Ronis insisted on the fact that he never staged the pictures – rather tried to master the circumstances and play according to their messy, unpredictable rules. People never seem to be aware of Ronis’ presence, they’re busy living – dancing, kissing, saying goodbyes, rushing somewhere, engaging in mundane conversations or simply enjoying themselves in a bar. By allowing himself to glimpse in the hearts and thoughtful faces of Parisian habitants, sometimes dangerously on the verge of intruding their intimate lives, Ronis succeeded in documenting Paris as the city of love and life on the most profound level.

If you’re in Paris some time in September, you can still visit an exhibition dedicated to this photographer in Pavillon Carré de Baudouin in the 20th arrondissement.

119 Rue de Ménilmontant, 75020 Paris

Cinema Champo

Originally founded in 1938, this independent cinema screens old, rare movies and often pays homage to the most talented creatives in the cinema field. Notable for its immaculate white building, located in the Latin Quartier just a stone throw’s away from the Sorbonne, this cult cinema is a must-go for every cinephile.

I first noticed its sophisticated white facade while heading to my lectures on a breezy October morning. At the time, it was screening the legendary “Breakfast at the Tiffany’s” and I just had to stop to look through the posters of this movie. From that day, I would take a glance at its repertoire every single day, learning something new even without actually watching the movies. It just always served as a reminder that Paris never forgets the past.

While I understand that for some going to a cinema instead of wandering in the city might seem like a loss of time, Cinema Champo provides a different kind of experience, definitely worth including in your to-do list. And especially if you’re an old-movie fan or have specific taste in cinema, it might happen to be your most wonderful discovery.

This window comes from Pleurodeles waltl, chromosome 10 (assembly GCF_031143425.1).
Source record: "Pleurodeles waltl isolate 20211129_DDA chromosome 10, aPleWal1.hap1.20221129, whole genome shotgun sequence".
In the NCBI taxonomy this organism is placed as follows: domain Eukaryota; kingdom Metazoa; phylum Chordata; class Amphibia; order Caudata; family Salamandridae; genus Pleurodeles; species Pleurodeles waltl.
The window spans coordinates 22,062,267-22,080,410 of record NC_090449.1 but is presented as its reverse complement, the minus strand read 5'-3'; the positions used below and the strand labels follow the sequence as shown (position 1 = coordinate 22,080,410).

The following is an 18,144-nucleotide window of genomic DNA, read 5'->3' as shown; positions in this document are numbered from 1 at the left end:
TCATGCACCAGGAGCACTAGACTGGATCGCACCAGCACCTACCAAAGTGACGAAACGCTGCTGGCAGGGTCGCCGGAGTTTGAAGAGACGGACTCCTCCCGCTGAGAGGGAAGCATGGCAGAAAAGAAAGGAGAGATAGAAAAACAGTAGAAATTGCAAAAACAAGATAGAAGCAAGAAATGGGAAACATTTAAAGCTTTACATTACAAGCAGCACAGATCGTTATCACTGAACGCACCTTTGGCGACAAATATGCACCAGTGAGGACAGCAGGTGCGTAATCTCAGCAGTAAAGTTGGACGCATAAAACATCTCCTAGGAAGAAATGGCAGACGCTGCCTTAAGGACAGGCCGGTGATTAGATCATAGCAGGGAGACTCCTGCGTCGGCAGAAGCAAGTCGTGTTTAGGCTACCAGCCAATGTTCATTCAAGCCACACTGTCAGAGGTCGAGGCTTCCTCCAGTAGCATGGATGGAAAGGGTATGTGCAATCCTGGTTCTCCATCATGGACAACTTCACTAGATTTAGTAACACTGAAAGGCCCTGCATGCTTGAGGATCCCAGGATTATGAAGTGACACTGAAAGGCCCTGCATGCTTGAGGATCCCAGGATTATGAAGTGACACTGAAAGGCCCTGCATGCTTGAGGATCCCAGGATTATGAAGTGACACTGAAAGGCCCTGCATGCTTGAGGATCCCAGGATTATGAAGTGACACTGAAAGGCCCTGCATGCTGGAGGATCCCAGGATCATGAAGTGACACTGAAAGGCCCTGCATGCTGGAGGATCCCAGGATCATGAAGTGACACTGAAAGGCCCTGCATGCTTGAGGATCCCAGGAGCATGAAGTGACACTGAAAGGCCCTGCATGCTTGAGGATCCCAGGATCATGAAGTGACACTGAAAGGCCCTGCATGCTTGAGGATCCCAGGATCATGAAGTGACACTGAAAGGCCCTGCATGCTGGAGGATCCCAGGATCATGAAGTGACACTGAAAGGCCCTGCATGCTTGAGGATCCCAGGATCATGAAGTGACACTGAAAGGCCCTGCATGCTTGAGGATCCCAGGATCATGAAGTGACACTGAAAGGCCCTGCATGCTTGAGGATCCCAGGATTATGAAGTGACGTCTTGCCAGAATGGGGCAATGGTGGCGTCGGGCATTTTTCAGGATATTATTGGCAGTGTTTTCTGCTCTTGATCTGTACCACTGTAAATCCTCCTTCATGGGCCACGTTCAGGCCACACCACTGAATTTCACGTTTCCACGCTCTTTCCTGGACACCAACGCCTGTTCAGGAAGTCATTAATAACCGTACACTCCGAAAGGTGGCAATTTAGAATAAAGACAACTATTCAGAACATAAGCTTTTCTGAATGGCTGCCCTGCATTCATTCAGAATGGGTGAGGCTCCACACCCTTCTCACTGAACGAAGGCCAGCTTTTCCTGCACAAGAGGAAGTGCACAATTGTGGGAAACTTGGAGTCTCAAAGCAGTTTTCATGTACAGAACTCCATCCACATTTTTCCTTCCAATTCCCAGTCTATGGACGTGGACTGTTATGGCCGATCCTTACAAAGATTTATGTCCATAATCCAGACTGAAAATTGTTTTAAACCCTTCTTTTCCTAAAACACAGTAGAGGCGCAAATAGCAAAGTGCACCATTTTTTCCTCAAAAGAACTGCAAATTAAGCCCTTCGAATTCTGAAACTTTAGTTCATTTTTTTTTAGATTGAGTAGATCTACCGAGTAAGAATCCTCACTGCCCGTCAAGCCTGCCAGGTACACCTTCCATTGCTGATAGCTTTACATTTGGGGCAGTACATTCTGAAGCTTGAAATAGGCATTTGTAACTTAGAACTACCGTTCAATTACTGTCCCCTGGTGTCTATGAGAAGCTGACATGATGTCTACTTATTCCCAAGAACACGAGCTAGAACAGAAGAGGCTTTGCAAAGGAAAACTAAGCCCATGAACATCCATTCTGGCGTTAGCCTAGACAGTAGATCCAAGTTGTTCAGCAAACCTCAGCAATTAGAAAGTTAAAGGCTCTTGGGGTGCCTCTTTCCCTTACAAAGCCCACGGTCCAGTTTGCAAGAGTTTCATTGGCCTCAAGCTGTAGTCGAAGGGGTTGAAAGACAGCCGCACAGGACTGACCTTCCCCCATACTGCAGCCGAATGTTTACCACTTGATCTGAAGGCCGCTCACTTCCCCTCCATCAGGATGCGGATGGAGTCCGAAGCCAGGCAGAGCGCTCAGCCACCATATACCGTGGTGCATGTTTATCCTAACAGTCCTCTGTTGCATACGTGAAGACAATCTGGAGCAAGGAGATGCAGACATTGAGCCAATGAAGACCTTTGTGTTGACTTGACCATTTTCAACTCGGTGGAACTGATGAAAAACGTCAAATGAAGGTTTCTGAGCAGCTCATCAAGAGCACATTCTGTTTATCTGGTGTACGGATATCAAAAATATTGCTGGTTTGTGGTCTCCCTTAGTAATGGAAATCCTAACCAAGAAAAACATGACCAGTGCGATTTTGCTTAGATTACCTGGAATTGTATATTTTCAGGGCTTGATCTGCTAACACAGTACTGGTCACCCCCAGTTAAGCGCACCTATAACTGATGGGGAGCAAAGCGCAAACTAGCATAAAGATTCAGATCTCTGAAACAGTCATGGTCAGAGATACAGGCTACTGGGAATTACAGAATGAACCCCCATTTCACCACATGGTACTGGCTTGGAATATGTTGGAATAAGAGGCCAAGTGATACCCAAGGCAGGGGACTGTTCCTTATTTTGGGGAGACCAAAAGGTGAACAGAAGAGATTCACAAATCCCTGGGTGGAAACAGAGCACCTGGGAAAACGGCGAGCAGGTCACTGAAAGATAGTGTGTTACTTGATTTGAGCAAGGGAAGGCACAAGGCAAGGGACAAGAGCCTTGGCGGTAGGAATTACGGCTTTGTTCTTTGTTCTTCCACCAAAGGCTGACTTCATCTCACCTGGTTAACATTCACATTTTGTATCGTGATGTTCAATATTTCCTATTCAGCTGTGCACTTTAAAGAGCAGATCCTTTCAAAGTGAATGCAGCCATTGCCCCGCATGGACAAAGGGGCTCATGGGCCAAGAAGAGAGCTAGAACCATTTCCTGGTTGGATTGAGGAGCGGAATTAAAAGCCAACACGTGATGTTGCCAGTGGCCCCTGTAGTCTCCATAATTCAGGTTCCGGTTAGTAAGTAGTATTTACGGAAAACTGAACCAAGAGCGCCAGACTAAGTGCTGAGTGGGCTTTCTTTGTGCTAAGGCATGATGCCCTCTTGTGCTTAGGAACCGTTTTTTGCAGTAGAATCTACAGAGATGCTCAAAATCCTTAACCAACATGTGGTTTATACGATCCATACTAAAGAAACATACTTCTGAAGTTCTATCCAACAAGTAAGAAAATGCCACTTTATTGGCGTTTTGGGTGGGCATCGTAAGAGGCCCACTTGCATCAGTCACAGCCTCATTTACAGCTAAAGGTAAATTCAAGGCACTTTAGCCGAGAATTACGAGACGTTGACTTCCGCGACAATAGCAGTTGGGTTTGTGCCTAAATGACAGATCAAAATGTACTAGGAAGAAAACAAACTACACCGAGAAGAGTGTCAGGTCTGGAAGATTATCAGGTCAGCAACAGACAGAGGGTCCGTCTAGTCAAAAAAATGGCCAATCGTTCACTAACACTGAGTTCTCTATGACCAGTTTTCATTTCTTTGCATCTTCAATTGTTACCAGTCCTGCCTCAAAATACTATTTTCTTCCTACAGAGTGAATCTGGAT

51 Rue des Écoles, 75005 Paris

Rue des Thermopyles

Rue des Thermopyles is a little bucolic paradise nestled in the calm 14th arrondissement and perfectly suited for a peaceful stroll. The lavish, abundantly green street with lovely houses recalls the old times, when this area was only a periphery of Paris. In the middle of the 19th century, Alexandre Chauvelot created a Plaisance village and gradually extended it, with an intention to make it an organic part of the city. Name of the street pinpoints Chauvelot’s passion for Antiquity (Thermopyles was a narrow passage in ancient Greece, best known as the ground for the famous battle in 480 BC between the Greeks and Persians).

Once you take a metro exit at Pernety (metro line 13) and enter the street via 32 Rue Didot, be in no rush – enjoy the soothing calmness of the lieu and the hints of its rural past, completely at odds with the frenzied streets outside the passage.

Ten Belles

Ten Belles was the reason I discovered undeniable charms of the 10th arrondissement and started hanging around Canal Saint Martin more often. It was also the place where I invited a friend for a cup of coffee and actually drank a cup of coffee (I am more of a tea person). The truth is, Paris isn’t famous for its coffee culture, but with so many trendy places popping up on its scene, it becomes a real pleasure to discover what each one has to offer. Ten Belles has been featured practically in every Paris guide I have recently read; it is one of the best places to grab a cup of really well made coffee, accompanied with an array of baked goods to choose from (a lemon cake is my favorite); not to mention its bright, welcoming façade and quirky stools.

10 Rue de la Grange aux Belles, 75010 Paris; 17-19 Rue Breguet, 75011 Paris (Ten Belles Bread)

Photos Ten Belles